New Twitter CEO Bans Photos, Videos of Private Individuals without Consent; Some Say Will Target “Undercover Reporting”

Vanessa Gelman Pfizer
Some in conservative media speculate the new policy may do away with undercover reporting such as Project Veritas conduct, which often secretly video and audio records individuals without their knowledge as seen when a Senior Director at Pfizer was caught running from reporters after leaked emails revealed fetal cell use during vaccine research ad development.

SAN FRANCISCO, CA – On his first day as Twitter’s new CEO, Parag Agrawal announced Tuesday a major privacy policy revision that will require the social media platform to, effective immediately, ban postings of any photos and videos taken of private individuals without their consent. Agrawal is the new head of Twitter, following founder and CEO Jack Dorsey’s surprising resignation on Monday.

In a company blog post, Twitter representatives said that the reasoning for the ban is to protect users from “emotional harm” or even “physical harm” that could come about from having their image shared; Twitter already has a policy in-place prohibiting users from posting personal information of others, such as their home address.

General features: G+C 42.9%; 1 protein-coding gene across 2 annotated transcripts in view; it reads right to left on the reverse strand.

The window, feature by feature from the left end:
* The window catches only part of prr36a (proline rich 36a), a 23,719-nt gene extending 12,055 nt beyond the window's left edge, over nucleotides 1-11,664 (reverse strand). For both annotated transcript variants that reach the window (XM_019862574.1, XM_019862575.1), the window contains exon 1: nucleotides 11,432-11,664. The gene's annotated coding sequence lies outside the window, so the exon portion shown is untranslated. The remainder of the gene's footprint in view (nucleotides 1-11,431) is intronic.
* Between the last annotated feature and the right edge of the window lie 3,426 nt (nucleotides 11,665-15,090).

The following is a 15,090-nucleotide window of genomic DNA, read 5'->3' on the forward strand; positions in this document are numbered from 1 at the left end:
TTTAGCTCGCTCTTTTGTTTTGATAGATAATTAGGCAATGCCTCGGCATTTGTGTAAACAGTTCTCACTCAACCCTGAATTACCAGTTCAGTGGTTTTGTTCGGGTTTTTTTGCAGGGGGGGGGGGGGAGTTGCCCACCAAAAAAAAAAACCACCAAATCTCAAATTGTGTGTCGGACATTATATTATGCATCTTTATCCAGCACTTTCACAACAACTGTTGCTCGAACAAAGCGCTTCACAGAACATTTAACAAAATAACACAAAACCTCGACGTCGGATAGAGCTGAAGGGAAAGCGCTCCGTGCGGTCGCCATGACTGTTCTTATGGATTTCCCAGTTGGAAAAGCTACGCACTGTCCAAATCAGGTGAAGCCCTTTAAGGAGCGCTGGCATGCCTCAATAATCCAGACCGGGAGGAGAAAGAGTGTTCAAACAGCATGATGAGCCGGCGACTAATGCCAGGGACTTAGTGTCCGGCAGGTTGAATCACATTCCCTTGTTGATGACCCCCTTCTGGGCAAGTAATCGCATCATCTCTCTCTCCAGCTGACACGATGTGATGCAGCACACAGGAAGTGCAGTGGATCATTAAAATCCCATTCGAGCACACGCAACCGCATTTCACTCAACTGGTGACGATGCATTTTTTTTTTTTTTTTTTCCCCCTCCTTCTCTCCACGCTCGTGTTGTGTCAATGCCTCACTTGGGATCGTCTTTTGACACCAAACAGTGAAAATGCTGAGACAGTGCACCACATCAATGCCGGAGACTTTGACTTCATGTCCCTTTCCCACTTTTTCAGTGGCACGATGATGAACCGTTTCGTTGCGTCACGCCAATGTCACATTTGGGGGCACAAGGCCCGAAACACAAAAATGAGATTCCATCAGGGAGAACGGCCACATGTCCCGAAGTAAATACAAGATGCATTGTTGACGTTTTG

“Sharing personal media, such as images or videos, can potentially violate a person’s privacy, and may lead to emotional or physical harm,” Twitter said in the blog post. “The misuse of private media can affect everyone, but can have a disproportionate effect on women, activists, dissidents, and members of minority communities.”



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A reporting system will be implemented to enforce the new ban, Twitter noted.

“After we receive a report, that particular media will be reviewed before any enforcement action is taken,” he said. “When we are notified by individuals depicted, or by an authorized representative, that they did not consent to having their private image or video shared, we will remove it.”

However, the policy change does not apply to public figures – such as celebrities or politicians – or private individuals if the context “adds value to public discourse.” However, media that is specifically posted to harass people, either public or private, will be removed.

“This policy is not applicable to media featuring public figures or individuals when media and accompanying Tweet text are shared in the public interest or add value to public discourse,” the blog post said. “However, if the purpose of the dissemination of private images of public figures or individuals who are part of public conversations is to harass, intimidate, or use fear to silence them, we may remove the content in line with our policy against abusive behavior.”

Twitter did not specify how content would be deemed to be adding value to public discourse or not leaving the door open to potential ambiguous discretion.

Some in conservative media outlets are speculating that this new policy change may effectively do away with the type of undercover reporting that organizations such as Project Veritas conduct, which often secretly video and audio record individuals without their knowledge.

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